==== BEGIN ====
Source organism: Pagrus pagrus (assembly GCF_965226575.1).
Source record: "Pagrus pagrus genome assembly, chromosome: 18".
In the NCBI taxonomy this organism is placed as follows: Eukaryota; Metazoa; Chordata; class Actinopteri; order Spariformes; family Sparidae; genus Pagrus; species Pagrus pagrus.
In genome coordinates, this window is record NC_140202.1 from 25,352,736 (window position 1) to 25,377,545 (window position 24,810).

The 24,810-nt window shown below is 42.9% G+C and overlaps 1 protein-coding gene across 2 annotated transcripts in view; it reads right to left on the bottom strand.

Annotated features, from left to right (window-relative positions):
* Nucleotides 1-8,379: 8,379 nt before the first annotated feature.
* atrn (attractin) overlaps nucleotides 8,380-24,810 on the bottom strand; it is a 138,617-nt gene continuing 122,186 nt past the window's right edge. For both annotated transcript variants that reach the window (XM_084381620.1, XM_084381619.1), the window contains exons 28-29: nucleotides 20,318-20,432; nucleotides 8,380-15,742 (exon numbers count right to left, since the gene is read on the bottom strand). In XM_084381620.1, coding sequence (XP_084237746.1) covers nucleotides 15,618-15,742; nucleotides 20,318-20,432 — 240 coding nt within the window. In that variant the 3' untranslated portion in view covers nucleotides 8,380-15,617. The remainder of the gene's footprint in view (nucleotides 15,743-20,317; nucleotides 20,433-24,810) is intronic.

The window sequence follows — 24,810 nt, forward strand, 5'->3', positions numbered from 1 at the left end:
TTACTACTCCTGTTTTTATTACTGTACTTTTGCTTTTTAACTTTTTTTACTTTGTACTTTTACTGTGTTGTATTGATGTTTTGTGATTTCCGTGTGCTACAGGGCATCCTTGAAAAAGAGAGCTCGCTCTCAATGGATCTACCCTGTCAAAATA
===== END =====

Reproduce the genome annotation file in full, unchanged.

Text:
Source organism: Pagrus pagrus (assembly GCF_965226575.1).
Source record: "Pagrus pagrus genome assembly, chromosome: 18".
In the NCBI taxonomy this organism is placed as follows: Eukaryota; Metazoa; Chordata; class Actinopteri; order Spariformes; family Sparidae; genus Pagrus; species Pagrus pagrus.
In genome coordinates, this window is record NC_140202.1 from 25,352,736 (window position 1) to 25,377,545 (window position 24,810).

The 24,810-nt window shown below is 42.9% G+C and overlaps 1 protein-coding gene across 2 annotated transcripts in view; it reads right to left on the bottom strand.

Annotated features, from left to right (window-relative positions):
* Nucleotides 1-8,379: 8,379 nt before the first annotated feature.
* atrn (attractin) overlaps nucleotides 8,380-24,810 on the bottom strand; it is a 138,617-nt gene continuing 122,186 nt past the window's right edge. For both annotated transcript variants that reach the window (XM_084381620.1, XM_084381619.1), the window contains exons 28-29: nucleotides 20,318-20,432; nucleotides 8,380-15,742 (exon numbers count right to left, since the gene is read on the bottom strand). In XM_084381620.1, coding sequence (XP_084237746.1) covers nucleotides 15,618-15,742; nucleotides 20,318-20,432 — 240 coding nt within the window. In that variant the 3' untranslated portion in view covers nucleotides 8,380-15,617. The remainder of the gene's footprint in view (nucleotides 15,743-20,317; nucleotides 20,433-24,810) is intronic.

The window sequence follows — 24,810 nt, forward strand, 5'->3', positions numbered from 1 at the left end:
TTACTACTCCTGTTTTTATTACTGTACTTTTGCTTTTTAACTTTTTTTACTTTGTACTTTTACTGTGTTGTATTGATGTTTTGTGATTTCCGTGTGCTACAGGGCATCCTTGAAAAAGAGAGCTCGCTCTCAATGGATCTACCCTGTCAAAATA